There are three Lana Turner vehicles that, I feel, would have fit Dorothy Dandridge like a velvet glove had Hollywood been more racially enlightened.  The first is a movie released the same year Dorothy danced with the Nicholas Brothers.  It's the MGM drama with musical numbers, Ziegfeld Girl.  Judy Garland, Hedy Lamarr and Lana Turner star as three young ladies discovered by Broadway's Ziegfeld Follies.  How will stardom change their lives?  The highlight is Lana as the elevator operator from Brooklyn who goes up to the top floor of success then takes a glamorous nosedive as she hits the bottle and takes up with the wrong men.  Lana Turner was in gorgeous decline going downstairs.

(By the way, in 1942, MGM hit a big hit with White Cargo, the torrid tale of white British men on a rubber plantation in the Congo who fall for an African femme fatale.  The Congo temptress was played by Austrian Hedy Lamarr in "tropical" body make-up.  Neither Dorothy Dandridge nor Lena Horne had a shot at the role.)

Dorothy Dandridge could've rocked that Ziegfeld Girl role too.
One of Lana Turner's biggest MGM studio hits was one of the best of the 1940s film noir productions.  It's hot meat and murder when a young stranger played by John Garfield enters her diner in The Postman Always Rings Twice. She's married to a sweet old guy but she desires a change -- in the business profits and in the bedroom.

Why couldn't Hollywood have a done an all-black version of it in the 1950s?  In that decade, a lot of Hollywood classics were remade -- classics like The Women, My Man Godfrey, It Happened One Night, The Major and the Minor, The Lady Eve, Nothing Sacred, Love Affair, Magnificent Obsession, Imitation of Life, Four Daughters and A Star Is Born, to name a few.  She could've been reteamed with Harry Belafonte.

The third is The Bad and The Beautiful.  Lana's the talented and troubled Hollywood outcast who hits the bottom, gets it together, pushes off and hits the top.  We see how she become "the comeback kid" and started loving herself more than she loved liquor and the wrong men.  Dorothy Dandridge would've looked fabulous in this role.  And she could've brought some good inner rage to the surface for director Vincente Minnelli.

Hattie McDaniel made Oscar history as the first black actor to be nominated for an Oscar.  She won Best Supporting Actress for 1939's Gone With The Wind.  Look at her career afterwards.  You wouldn't know that she'd won a historic Academy Award by her billing in opening credits.  She went on to play more maids.  She was a versatile actress whose talent was under-utilized.  John Huston's In This Our Life and the World War 2 drama Since You Went Away gave her a chance to do something different in modern-day domestic roles.  The variety show comedy, Thank Your Lucky Stars, was wartime entertainment packed with musical numbers showcasing stars on the Warner Bros. lot in the early 1940s.  Top numbers featured Bette Davis, Ann Sheridan, Hattie McDaniel and Hattie McDaniel co-star, Olivia de Havilland.  Recording and Broadway star Ethel Waters recreated her hit Cabin in the Sky Broadway role in the MGM movie version.  She introduced a new song written for the film.  "Happiness Is Just a Thing Called Joe" was an Oscar nominee for Best Song.  After that 1943 hit MGM musical, the first film directed by Vincente Minnelli, Hollywood didn't have another role for Ethel Waters until 1949.  For her dramatic performance as the maid grandmother in the race drama Pinky, Ethel Waters became the second black person nominated for an Academy Award.  She was in the Best Supporting Actress category.  The third black performer nominated was Dorothy Dandridge.  After her nomination for Best Actress of 1954, she didn't have a film until 1957's Island in the Sun.  Set in the Caribbean and involving modern-day race relations, it's an ensemble piece.  Joan Fontaine, James Mason and Joan Collins starred.  Dandridge was reunited with Harry Belafonte as a handsome young Caribbean doctor.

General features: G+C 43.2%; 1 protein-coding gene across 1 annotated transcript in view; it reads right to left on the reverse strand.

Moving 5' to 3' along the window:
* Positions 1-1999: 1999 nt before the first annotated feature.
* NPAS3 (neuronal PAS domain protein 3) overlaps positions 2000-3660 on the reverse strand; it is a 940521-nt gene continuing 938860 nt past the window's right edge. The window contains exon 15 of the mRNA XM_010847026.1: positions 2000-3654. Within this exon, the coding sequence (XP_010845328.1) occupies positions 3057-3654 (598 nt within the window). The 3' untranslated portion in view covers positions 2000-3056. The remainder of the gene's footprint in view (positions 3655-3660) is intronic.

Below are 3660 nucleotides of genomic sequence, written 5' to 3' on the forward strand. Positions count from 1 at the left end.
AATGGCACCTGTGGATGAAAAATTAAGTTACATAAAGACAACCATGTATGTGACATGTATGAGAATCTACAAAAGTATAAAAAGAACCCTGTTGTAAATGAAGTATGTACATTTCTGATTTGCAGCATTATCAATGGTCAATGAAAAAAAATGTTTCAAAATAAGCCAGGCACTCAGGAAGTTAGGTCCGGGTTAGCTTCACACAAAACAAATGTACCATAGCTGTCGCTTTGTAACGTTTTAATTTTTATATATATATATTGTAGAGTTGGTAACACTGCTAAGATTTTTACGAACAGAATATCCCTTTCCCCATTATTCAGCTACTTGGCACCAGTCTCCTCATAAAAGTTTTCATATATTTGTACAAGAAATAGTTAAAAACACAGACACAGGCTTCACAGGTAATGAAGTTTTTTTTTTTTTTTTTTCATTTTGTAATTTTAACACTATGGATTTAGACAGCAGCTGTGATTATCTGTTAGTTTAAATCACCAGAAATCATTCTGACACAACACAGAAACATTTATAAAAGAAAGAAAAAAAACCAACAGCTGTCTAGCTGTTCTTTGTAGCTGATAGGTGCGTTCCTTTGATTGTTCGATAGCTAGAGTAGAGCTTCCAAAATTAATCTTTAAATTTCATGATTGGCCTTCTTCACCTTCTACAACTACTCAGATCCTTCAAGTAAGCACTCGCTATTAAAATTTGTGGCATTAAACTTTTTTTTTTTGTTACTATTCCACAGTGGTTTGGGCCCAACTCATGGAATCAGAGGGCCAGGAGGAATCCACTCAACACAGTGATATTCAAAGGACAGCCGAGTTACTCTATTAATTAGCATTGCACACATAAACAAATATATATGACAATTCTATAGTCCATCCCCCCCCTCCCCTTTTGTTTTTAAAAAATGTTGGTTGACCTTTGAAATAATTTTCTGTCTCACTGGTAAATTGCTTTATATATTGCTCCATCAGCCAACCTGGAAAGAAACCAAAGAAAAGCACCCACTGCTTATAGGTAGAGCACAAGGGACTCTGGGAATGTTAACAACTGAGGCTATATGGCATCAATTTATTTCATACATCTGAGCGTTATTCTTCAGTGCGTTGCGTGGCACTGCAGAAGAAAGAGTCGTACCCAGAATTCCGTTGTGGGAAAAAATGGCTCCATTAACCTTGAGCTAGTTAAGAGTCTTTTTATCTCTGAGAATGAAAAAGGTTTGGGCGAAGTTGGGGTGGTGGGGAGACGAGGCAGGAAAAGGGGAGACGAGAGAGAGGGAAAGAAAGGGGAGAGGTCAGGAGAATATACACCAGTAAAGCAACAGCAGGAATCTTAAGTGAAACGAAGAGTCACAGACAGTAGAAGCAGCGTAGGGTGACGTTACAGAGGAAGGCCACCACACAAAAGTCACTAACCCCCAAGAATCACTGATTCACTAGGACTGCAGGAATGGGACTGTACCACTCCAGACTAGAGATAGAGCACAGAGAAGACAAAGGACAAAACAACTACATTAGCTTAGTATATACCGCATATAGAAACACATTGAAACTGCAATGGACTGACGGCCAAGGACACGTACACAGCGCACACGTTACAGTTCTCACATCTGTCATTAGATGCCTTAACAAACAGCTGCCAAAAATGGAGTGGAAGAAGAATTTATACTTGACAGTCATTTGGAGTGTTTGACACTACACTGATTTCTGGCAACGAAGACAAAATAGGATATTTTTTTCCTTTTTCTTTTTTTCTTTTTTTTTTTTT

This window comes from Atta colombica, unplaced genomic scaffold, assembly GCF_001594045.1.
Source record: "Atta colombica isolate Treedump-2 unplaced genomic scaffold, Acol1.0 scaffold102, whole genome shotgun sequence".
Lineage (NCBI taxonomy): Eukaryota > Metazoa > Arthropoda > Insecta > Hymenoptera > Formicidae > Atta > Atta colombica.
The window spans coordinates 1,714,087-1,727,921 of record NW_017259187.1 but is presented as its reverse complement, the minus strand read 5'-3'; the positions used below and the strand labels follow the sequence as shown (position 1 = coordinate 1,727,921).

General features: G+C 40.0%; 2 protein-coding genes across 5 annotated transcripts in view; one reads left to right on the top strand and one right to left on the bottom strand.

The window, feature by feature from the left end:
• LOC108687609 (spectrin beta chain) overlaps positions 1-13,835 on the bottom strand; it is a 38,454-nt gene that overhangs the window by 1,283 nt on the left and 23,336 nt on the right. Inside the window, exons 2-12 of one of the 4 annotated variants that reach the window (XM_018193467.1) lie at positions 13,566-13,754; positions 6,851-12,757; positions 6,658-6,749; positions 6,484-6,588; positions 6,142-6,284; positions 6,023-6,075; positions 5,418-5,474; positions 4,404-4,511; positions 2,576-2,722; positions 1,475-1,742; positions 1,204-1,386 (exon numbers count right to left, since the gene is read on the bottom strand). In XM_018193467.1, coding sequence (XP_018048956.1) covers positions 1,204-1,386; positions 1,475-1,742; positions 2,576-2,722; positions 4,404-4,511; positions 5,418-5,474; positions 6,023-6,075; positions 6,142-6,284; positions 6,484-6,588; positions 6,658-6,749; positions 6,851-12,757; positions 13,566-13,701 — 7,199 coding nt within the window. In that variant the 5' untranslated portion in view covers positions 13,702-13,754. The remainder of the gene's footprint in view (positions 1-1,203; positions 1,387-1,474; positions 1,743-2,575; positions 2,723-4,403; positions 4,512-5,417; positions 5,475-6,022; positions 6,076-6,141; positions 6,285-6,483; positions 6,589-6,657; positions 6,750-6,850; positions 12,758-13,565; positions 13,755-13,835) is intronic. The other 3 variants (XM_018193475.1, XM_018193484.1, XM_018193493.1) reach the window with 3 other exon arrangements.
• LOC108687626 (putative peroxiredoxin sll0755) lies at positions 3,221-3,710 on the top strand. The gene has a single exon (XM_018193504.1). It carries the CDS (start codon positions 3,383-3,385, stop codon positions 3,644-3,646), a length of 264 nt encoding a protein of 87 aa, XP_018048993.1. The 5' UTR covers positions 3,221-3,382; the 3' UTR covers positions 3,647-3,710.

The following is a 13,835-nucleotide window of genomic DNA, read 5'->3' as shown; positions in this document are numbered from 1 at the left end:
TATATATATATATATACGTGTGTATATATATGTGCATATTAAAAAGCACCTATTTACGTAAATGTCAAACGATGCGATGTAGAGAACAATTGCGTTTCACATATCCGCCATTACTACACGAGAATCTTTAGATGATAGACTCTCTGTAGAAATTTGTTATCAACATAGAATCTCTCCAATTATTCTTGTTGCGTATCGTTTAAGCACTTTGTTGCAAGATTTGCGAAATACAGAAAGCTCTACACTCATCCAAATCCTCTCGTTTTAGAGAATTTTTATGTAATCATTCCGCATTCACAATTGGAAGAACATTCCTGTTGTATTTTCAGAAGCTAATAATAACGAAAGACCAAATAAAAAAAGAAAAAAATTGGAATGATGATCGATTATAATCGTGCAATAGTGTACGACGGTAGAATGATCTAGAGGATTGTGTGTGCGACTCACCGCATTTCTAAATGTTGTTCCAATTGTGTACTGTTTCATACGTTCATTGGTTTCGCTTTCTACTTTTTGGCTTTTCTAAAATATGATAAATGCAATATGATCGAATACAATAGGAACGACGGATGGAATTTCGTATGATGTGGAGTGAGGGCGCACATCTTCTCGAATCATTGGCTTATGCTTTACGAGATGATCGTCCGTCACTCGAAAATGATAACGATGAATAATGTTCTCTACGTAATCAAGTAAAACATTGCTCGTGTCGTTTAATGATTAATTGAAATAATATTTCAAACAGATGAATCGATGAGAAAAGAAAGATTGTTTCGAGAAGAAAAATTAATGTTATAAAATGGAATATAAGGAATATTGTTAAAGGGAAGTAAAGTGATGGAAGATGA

She had pitifully little film work after her Oscar nomination for Carmen Jones.  Her last big film was Otto Preminger's Porgy and Bess in 1959.  She was Bess.  Again, her operatic singing voice was dubbed.  Sidney Poitier as Porgy was also dubbed musically.  Metropolitan opera star Robert McFerrin, father of singer Bobby McFerrin, dubbed Poitier's singing voice.  Pearl Bailey, Brock Peters and Sammy Davis, Jr. co-starred.
Again, Dorothy may not have done her own singing (even though she could sing), but her dramatic power, charisma and her beauty were still evident.  Hollywood was not ready for the likes of her.  She died at age 42 in 1965.  Said Dandridge:  "Carmen Jones was the best break I've ever had.  But no producer knocked on my door.  There just aren't that many parts for a black actress."
See her fierce and fabulous performance as Carmen Jones.  You'll be stunned that she had so few Hollywood film opportunities after it.  Racism in the arts benefits no one.

Watch for my blog piece on Lana Turner in The Bad and The Beautiful.


  1. Wonderfully written!
    I'd like you to see the musical I wrote one day. i would be honored!

  2. This was excellent. I truly feel if Hollywood wasn't so racist, Dorothy, Lena, Nina Mae McKinney, Hazel Scott, Joyce Bryant, Abbey Lincoln, Della Reese, Francine Everett, and many others would have really succeeded.